13 March 2020
The scenario is always the same: we feel confident that things are under control or, at least, manageable. Still, we get caught by a black swan that no one can really predict. This time in the form of a virus. A bad one which creates havoc. Not so much because of the number of people infected but rather the impact it can have on national health systems, thus social stability.
This has led to market crashes reminiscent of the 2007-2008 crisis. The S&P 500 alone has lost over US$5 trillion in the last few weeks (coronavirus outbreak and oil price war). Central banks implement last minute policies to absorb effects and governments open their cheque books. Deja-vu, isn’t it?
What are the implications for long term investors, of which Family offices whose fundamental function is to preserve capital?
Many say they do not care about risk management as they invest with a long term perspective, thus expecting things to continue to increase as they always have. Since the beginning of the week, all have been busy scrambling to figure things out: capital losses, impact on cash-flow and the ability to maintain commitments. Should this diligent reaction take this long? Would you rather spend time on collecting data or make a decision on how to protect your portfolio? How efficient is Excel for collecting data and calculating the right indicators?
This also brings the notion of diversification back into question. A considerable amount of family offices are not diversified because they want to stick with what they know best. Is this approach a natural and reliable hedge in a period of increased volatility? Or does it, in fact, prove to be quite speculative as diversification is the only viable insurance policy that long term investors have?
Even better, diversification is the only free lunch in finance. So why ignore it? Portfolio construction is a necessary step to ensure that a portfolio is well diversified. Diversification and portfolio construction are the two faces of the same coin. It is about deciding the weight that each asset should have to protect the ability to yield targeted returns. Unlike what many think, it is not a discipline that only speculators should worry about. It applies to all investor types as it is about getting the right level of diversification to achieve risk-return profiles and preserve capital.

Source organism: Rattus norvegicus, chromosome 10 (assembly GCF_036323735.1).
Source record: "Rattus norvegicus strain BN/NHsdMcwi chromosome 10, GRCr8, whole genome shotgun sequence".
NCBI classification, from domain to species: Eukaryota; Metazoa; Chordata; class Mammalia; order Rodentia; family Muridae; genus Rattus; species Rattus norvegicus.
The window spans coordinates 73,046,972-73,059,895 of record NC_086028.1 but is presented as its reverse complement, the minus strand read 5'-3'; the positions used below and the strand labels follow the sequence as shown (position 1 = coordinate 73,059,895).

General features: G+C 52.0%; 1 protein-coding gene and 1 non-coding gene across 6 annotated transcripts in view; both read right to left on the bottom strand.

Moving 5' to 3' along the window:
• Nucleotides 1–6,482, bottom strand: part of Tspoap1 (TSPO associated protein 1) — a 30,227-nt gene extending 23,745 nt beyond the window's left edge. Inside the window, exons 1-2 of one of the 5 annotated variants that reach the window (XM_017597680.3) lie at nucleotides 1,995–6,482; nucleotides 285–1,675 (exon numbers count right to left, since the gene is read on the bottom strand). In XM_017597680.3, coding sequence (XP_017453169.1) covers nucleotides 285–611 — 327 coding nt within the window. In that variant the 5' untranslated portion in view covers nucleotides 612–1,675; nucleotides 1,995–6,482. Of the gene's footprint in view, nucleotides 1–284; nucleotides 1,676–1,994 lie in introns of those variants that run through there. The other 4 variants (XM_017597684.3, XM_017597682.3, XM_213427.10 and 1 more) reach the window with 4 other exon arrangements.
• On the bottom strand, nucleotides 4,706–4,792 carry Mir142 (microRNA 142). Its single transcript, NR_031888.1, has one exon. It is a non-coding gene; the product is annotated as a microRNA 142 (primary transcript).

Finally, you may wonder if this crisis is a catalyst for the NextGen. It shall help improve governance for three reasons.
The first one being the necessity to obtain a thorough and accurate 360 degree view across all assets. This is something you need for the NextGen to take over. How can you transmit and manage something you do not measure?
The second one is about internalising the ability to apply robust finance principles to meet your needs. When you master this, it is easier to create multiple portfolios that meet multiple constraints from a central model portfolio. It is an efficient and easily automatable approach when a family grows with different generations coexisting together.
The third and final reason is more obvious. A crisis at this scale forces current principals and family office executives to upgrade their operational processes and embrace digital technologies that NextGen expect to have and benefit from.
So, how reliable is Excel in a period of crisis? Not quite. Good news: digital technologies exist to reduce error, offer security and scalability. A cloud-based software brings the flexibility needed to ease adoption. However, it is crucial to select one with the right algorithm and that is developed by experienced risk practitioners who understand your needs.